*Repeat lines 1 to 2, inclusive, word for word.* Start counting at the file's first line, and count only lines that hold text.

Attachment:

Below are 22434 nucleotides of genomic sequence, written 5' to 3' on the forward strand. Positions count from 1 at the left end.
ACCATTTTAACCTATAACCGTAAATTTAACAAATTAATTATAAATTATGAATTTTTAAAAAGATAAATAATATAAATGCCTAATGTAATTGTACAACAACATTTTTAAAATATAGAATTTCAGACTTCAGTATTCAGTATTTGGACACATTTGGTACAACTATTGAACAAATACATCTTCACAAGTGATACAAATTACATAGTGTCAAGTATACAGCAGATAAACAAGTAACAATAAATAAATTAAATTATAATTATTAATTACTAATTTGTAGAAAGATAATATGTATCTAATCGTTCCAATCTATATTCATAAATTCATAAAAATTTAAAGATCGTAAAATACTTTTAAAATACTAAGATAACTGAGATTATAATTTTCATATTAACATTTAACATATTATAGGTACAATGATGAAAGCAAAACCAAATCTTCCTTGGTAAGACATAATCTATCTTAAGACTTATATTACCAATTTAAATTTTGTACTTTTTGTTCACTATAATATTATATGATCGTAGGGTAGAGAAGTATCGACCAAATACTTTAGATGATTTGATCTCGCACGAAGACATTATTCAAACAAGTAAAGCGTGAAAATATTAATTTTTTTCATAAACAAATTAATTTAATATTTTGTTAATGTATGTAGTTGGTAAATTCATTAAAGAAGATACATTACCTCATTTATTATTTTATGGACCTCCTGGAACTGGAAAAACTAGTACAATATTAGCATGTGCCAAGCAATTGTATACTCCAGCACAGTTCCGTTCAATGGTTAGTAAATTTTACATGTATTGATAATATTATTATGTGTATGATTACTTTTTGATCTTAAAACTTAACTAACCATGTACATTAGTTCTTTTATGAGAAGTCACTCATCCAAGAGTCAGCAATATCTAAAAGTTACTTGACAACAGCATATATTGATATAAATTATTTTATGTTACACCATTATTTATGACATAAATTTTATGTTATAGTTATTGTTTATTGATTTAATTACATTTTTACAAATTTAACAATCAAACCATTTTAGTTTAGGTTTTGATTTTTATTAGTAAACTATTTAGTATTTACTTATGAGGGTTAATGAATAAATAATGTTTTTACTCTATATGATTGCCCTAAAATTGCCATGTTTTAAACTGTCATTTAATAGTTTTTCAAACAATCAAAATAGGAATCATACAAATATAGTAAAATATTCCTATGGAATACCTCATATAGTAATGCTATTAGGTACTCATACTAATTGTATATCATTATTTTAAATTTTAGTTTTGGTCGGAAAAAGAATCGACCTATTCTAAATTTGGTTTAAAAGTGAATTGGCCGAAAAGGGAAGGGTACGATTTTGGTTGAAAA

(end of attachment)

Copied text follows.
Below are 22434 nucleotides of genomic sequence, written 5' to 3' on the forward strand. Positions count from 1 at the left end.
ACCATTTTAACCTATAACCGTAAATTTAACAAATTAATTATAAATTATGAATTTTTAAAAAGATAAATAATATAAATGCCTAATGTAATTGTACAACAACATTTTTAAAATATAGAATTTCAGACTTCAGTATTCAGTATTTGGACACATTTGGTACAACTATTGAACAAATACATCTTCACAAGTGATACAAATTACATAGTGTCAAGTATACAGCAGATAAACAAGTAACAATAAATAAATTAAATTATAATTATTAATTACTAATTTGTAGAAAGATAATATGTATCTAATCGTTCCAATCTATATTCATAAATTCATAAAAATTTAAAGATCGTAAAATACTTTTAAAATACTAAGATAACTGAGATTATAATTTTCATATTAACATTTAACATATTATAGGTACAATGATGAAAGCAAAACCAAATCTTCCTTGGTAAGACATAATCTATCTTAAGACTTATATTACCAATTTAAATTTTGTACTTTTTGTTCACTATAATATTATATGATCGTAGGGTAGAGAAGTATCGACCAAATACTTTAGATGATTTGATCTCGCACGAAGACATTATTCAAACAAGTAAAGCGTGAAAATATTAATTTTTTTCATAAACAAATTAATTTAATATTTTGTTAATGTATGTAGTTGGTAAATTCATTAAAGAAGATACATTACCTCATTTATTATTTTATGGACCTCCTGGAACTGGAAAAACTAGTACAATATTAGCATGTGCCAAGCAATTGTATACTCCAGCACAGTTCCGTTCAATGGTTAGTAAATTTTACATGTATTGATAATATTATTATGTGTATGATTACTTTTTGATCTTAAAACTTAACTAACCATGTACATTAGTTCTTTTATGAGAAGTCACTCATCCAAGAGTCAGCAATATCTAAAAGTTACTTGACAACAGCATATATTGATATAAATTATTTTATGTTACACCATTATTTATGACATAAATTTTATGTTATAGTTATTGTTTATTGATTTAATTACATTTTTACAAATTTAACAATCAAACCATTTTAGTTTAGGTTTTGATTTTTATTAGTAAACTATTTAGTATTTACTTATGAGGGTTAATGAATAAATAATGTTTTTACTCTATATGATTGCCCTAAAATTGCCATGTTTTAAACTGTCATTTAATAGTTTTTCAAACAATCAAAATAGGAATCATACAAATATAGTAAAATATTCCTATGGAATACCTCATATAGTAATGCTATTAGGTACTCATACTAATTGTATATCATTATTTTAAATTTTAGTTTTGGTCGGAAAAAGAATCGACCTATTCTAAATTTGGTTTAAAAGTGAATTGGCCGAAAAGGGAAGGGTACGATTTTGGTTGAAAA